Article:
Inspirace je silou, která probouzí touhu po vlastní dokonalosti...
Inspirace je silou, která probouzí touhu po vlastní dokonalosti...


Guys who are rude to women they sleep with aren’t jerks. They’re sexist

Guys who are rude to women they sleep with aren’t jerks. They’re sexist

After six years of the security, support, and occasional suffocation that comes with a long-term monogamous relationship, I recently became single for the first time as an adult out of college. I knew dating again would be a strange and possibly emotionally difficult experience after so long with one person. But what I didn’t expect, and what nobody warned me about, was the sexism.

With feminism almost universally embraced, I had long assumed that anyone I’d be interested in hanging klicka fГ¶r mer out with would know that the traditional, heterosexual dating rules are ridiculous. And why play some outdated game when you’ve absolutely no intention of starting a serious relationship?

The first time I met someone I was interested in post-break-up, none of those rules were relevant. We had sex, texted, and hung out without counting the hours between messages or playing hard to get. The second time, however, I was not so lucky. In a scenario familiar to millions of people, yet honestly surprising to me, I had sex with a guy (we’ll call him Dan) and never heard from him again. I didn’t know him well and certainly wasn’t emotionally invested, but the interaction still rankled me. We’d got on incredibly well and, for all the nonchalance endemic to casual hook ups, sex is an unavoidably intimate experience. The radio silence post-coitus seemed strangely cold.

Guys who are rude to women they sleep with aren’t jerks. They’re sexist

The shift in his behavior was particularly striking because it runs so counter to most conventional adult behavior. In general, it’s pretty easy to read relationships. I can tell when a connection over drinks turns a colleague into a friend, or when you’re putting in the time with a family acquaintance and you just don’t jell. Even when the spark’s not totally there, polite society dictates a certain common courtesy. Hence the friendliness that oils our interactions with fitness instructors, former co-workers, friends-of-friends, and hairdressers. So why not people we sleep with?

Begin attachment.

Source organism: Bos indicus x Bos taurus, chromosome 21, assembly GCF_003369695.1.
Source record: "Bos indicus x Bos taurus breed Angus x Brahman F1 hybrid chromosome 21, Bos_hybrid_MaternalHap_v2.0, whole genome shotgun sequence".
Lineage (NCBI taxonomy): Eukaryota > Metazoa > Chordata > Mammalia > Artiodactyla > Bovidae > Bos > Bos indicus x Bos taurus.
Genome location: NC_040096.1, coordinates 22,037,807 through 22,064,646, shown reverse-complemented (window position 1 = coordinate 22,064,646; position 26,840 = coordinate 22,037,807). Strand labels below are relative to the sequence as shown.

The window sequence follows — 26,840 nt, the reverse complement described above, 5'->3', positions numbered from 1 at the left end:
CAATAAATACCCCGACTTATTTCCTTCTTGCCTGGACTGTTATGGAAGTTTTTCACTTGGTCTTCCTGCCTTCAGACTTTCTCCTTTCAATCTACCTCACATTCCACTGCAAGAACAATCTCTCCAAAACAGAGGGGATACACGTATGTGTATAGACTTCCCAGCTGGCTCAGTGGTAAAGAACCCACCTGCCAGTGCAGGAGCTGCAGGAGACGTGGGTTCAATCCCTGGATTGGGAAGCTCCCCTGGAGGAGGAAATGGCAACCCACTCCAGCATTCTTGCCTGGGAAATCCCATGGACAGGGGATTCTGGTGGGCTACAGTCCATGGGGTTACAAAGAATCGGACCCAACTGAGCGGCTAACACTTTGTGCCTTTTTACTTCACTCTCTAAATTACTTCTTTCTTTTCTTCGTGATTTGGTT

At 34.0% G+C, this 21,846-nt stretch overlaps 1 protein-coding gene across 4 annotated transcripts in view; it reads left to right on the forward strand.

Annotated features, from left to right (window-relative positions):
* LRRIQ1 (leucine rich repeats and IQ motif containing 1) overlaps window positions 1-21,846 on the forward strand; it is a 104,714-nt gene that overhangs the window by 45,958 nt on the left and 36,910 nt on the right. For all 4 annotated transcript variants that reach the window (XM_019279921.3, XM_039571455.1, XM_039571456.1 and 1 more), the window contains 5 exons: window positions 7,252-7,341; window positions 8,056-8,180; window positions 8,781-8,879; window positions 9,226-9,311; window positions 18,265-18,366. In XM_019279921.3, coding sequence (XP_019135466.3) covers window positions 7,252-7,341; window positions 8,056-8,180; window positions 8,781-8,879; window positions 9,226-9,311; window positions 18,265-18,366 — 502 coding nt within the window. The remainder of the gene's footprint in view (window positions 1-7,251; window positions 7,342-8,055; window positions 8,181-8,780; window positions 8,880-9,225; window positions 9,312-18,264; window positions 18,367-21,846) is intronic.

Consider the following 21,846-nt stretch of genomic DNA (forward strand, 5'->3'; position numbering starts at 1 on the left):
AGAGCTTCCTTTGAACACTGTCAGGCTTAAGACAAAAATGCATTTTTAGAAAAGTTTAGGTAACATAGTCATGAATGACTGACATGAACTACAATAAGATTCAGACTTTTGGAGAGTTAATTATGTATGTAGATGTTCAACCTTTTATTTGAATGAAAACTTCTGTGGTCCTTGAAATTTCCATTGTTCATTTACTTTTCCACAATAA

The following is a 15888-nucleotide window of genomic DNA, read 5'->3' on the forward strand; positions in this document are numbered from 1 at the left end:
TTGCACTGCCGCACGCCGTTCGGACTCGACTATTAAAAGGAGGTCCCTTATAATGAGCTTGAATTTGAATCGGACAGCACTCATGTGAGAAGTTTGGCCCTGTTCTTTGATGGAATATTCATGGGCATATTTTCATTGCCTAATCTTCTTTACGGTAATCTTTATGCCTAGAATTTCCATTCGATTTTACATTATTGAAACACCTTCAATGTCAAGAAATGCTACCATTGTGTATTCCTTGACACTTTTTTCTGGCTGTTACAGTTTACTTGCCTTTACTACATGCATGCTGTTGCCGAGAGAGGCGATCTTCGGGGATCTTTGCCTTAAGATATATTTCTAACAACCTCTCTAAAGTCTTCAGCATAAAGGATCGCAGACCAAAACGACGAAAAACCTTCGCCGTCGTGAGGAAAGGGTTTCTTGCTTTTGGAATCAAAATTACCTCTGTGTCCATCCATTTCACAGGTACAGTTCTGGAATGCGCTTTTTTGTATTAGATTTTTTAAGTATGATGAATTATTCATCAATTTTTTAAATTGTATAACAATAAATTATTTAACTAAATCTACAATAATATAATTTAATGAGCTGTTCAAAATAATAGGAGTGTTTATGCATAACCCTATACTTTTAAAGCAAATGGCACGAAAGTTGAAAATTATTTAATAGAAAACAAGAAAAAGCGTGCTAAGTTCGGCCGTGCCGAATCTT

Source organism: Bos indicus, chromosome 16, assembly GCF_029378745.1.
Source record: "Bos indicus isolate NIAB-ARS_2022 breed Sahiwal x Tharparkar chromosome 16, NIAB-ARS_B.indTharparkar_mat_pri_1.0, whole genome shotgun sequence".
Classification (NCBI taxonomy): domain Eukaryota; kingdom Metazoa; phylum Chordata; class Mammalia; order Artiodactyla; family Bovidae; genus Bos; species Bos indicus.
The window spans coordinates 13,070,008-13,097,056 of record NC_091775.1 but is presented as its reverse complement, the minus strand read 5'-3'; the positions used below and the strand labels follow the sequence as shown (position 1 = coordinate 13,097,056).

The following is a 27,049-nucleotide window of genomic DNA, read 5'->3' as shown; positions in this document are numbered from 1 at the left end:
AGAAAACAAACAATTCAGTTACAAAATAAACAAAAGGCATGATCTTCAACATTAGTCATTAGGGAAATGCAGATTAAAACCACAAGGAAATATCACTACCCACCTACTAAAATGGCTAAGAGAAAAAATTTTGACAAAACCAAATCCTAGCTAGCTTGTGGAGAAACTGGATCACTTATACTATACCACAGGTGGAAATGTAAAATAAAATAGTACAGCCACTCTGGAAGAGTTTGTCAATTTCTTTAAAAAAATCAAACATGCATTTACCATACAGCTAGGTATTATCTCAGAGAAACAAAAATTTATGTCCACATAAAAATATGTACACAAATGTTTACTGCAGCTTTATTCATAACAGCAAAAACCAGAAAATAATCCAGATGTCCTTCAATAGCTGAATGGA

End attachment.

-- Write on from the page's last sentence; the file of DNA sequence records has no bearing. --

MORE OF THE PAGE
But while friends were quick to call Dan a jerk, it’s not fair to wave off this behavior as straightforward rudeness. He didn’t seem particularly like a jerk, and almost certainly doesn’t think of himself as one. Ultimately, it seems women-whom-you’ve-had-sex-with are the only category of people straight men aren’t expected to treat cordially. This deep-seated sexism comes alongside various other problematic assumptions-that sex is something women give to men, that women always want relationships, that talking about emotions in connection to sex is “crazy”-that still seem to permeate heterosexual sexual relations. And that left me, a hard-core feminist in 2016, feeling like a cow that had given away the milk for free.

Yup, those sexist dating rules are still around

Perhaps it was naive of me to assume dating culture had sorted out its sexist hang ups while I was blithely enmeshed in my own monogamous relationship. Kathleen Bogle, a sociology professor at La Salle University who has written about hook-up culture , confirms that despite progress on some feminist issues, misogynist sexual standards remain the norm. Tinder may have revolutionized how we meet people, but those threads of sexism have stubbornly remained the same.

This refusal to move past patriarchal stereotypes is surprising given young people’s progressive attitudes on other social issues, like LGBT rights. “It’s like day and night the conversation it would’ve been 20 years ago versus now when it comes to gay rights,” Bogle says. “But with the conversation on dating, hook-up culture, and sexual behavior, you still see that mentality of calling someone a slut, calling someone a hoe.”

Indeed, dating today still reflects some attitudes from when the practice first began in the early 1900s. Moira Weigel, a PhD candidate in comparative literature at Yale University, has written a book on the history of dating . When it first began, she says, dating was a way for working-class women of limited means to find husbands. Men had the wages to buy dinner (and, ultimately, a lifetime of financial security), so dating became a way for women to attract male attention and gain access to wealth.

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